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  1. I noticed this comment while reading my older posts. Thanks vagansmom for noting the Irish slip jig, which is new to me. Being a music theory teacher, just want to mention that 9/8 time is a compound metre, not a complex (irregular) one. In compound metre the top number of the time signature is always a multiple of 3. It shows how many subdivisions of the beat there are in each measure (here 9 8th-notes). In 9/8 metre the 9 subdivisions (8th-notes) are grouped into 3's. Here there are 3 groupings, each of 3 8th notes. Each grouping adds up to 1 beat, represented by a dotted note (here 3 beats, each a dotted quarter note). The system developed historicaly and is not entirely logical! Rule of thumb: In compound metre the top number will be 6, 9, or 12 (divisible by 3). In simple metres the top number will be 2,3 or 4. In complex metres the top number will be 5, 7, 11, 13 . . . Besides the gig, other dances in compound metre include the siciliano and the tarantella.
  2. I agree with Quiggin's points. With such an emotional subject, I feel that the director lost control of the tone of the film. Intentionally or not, to me it opened the tear ducts, frankly -- perhaps that's because I worked as a volunteer for our local March of Dimes organization during the 90's and 00's, and learned a lot about the early years of the Salk vaccine which were very tense indeed. The script didn't really present enough of Tanaquil Le Clerc as a dancer and artist for me -- it was about the person and her life story. As a non-ballet expert I could see some of her greatness in the wonderful archival footage, would have liked more depth on her as a ballerina.
  3. An exhibit at the Design Exchange in Toronto on the history of design at the National Ballet of Canada runs July 11-September 2, 2012. See here: http://www.dx.org/index.cfm?PAGEPATH=Exhibitions&ID=42850
  4. Bart, I think you have a good point, that though it's obviously suited to dancing and to theatrical dancing, the Great C Major Symphony may be too rich, too full of subtleties of musical metre, harmony, melody, orchestration and texture that capture our attention and emotions to be a viable ballet. Also, the complete work is very long. So I think of it as a king of imaginary ballet, with imaginary "Petipa-choreographed" large ensembles that go on and on, almost hypnotically. Continuing in the Romanticizing direction, there's the long tradition of considering Schubert's very late works as being already half way to the world beyond us, and I can't help being influenced by this tradition in musing that only divine choreography would do for this work! At the end of the thread from 2009 below, there's a discussion about a possible DVD release of Massine's choreographed Beethoven Seventh Symphony. Does anyone know if it was released? http://balletalert.invisionzone.com/index.php?/topic/30144-upcoming-release-from-vai/page__p__254999__hl__+massine%20+and%20+beethoven%20+symphony%20+seven__fromsearch__1#entry254999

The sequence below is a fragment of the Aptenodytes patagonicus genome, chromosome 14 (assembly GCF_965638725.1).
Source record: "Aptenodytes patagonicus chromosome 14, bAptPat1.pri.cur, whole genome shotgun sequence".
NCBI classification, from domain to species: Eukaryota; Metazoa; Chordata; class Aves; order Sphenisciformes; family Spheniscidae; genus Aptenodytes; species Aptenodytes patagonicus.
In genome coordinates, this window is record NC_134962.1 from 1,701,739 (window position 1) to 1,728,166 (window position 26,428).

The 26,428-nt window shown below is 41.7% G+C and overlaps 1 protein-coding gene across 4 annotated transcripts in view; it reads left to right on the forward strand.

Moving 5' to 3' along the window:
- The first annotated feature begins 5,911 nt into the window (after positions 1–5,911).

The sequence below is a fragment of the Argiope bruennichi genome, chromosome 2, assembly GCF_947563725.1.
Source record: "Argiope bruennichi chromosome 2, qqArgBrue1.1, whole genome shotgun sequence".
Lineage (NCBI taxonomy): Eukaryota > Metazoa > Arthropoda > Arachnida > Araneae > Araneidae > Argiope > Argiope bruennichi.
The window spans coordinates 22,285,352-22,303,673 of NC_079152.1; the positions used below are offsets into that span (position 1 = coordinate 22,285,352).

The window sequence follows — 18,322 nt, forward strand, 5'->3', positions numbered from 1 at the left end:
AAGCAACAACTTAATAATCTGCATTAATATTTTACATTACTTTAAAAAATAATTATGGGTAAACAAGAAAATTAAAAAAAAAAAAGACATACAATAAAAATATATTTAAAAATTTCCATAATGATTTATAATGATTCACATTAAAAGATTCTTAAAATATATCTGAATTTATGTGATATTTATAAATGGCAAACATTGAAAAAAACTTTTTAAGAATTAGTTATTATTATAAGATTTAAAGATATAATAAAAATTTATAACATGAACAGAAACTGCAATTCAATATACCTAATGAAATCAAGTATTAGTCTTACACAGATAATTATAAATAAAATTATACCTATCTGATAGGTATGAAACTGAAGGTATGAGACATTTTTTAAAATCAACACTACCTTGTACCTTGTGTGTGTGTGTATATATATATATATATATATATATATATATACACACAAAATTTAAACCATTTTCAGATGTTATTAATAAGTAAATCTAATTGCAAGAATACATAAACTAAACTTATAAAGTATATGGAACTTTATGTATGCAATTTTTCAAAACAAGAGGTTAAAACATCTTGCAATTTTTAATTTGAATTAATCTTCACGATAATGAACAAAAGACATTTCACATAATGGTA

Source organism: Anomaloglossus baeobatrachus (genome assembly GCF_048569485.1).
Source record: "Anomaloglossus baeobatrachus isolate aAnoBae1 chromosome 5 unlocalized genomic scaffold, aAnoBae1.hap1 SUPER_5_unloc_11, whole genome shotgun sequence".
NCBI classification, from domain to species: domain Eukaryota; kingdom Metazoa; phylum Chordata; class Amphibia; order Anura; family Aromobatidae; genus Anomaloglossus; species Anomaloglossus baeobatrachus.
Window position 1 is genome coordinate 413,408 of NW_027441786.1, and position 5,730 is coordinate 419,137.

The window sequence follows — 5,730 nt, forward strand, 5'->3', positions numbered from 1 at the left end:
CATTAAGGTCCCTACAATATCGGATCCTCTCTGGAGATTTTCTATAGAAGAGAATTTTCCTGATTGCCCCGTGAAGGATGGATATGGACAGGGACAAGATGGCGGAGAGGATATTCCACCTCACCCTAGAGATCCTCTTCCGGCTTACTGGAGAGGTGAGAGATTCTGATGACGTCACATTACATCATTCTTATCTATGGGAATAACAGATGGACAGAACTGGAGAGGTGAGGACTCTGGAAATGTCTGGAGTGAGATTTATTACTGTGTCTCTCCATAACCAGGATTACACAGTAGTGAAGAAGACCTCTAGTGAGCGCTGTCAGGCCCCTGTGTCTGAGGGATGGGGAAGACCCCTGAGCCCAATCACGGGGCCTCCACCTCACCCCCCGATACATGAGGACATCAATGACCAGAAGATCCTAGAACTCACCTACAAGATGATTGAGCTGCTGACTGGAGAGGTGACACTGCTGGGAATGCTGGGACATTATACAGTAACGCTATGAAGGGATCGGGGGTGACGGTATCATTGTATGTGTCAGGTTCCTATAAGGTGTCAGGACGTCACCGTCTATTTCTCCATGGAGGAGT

5. I've seen several references on Ballet Talk to Franz Schubert's "Symphony No. 7" or "Symphony No. 9." These are the same piece, also called the Great C Major Symphony and now numbered as Symphony No. 9. But older sources and some more recent ones may use "No. 7." Actually No. 7 is a symphony Schubert sketched but never wrote. No. 8 is the famous two-movement Unfinished Symphony. No 9 is the completed four-movement Great C Major Symphony. Leonid Massine and Salvador Dali's Labyrinth (1941) was choreographed to the Great C Major, and William Forsythe's The Vertiginous Thrill of Exactitude (1996) to the Great C Major's last movement. Are there other ballets using this music? Last night I heard it live on NPR (Chicago Symphony/Muti) and, having had my initiation to ballet, it almost seems to me to be an imaginary ballet. Now Wagner called Beethoven's Symphony No. 7 "the apotheosis of the dance," but I hear the Schubert Great C Major as more choreographic. I can "see" large ensemble numbers, the laendler and waltzes and endlessly inventive marches. On Saturday I heard the National Arts Centre Orchetra perform Schubert's Symphony No. 3 under Pinchas Zukerman, who commented on how tricky Schubert can be for musicians -- I think partly because of his use of syncopation both obvious and subtle, at different levels of the metre.
  6. Undecametric. The Latin scholar here here hypothesizes "undecuple."
  7. Thanks for that, Mel. This music is so familiar that I was finally able to imagine in audio terms what one of these meters sounds like.Is there a way we can post audio links to illustrate our threads about music, just as we do with photos and videos on other threads? There's a good example of 5/4 time here. The Danse Générale from Ravel's Daphnis and Chloë. It's clear for counting off in 5 when the clarinet comes in at 0:56. Incidentally, the Philadelphia Orchestra is conducted at a reasonable tempo by the old-school master Wolfgang Sawallisch. Most conductors take this incomparable finale too fast.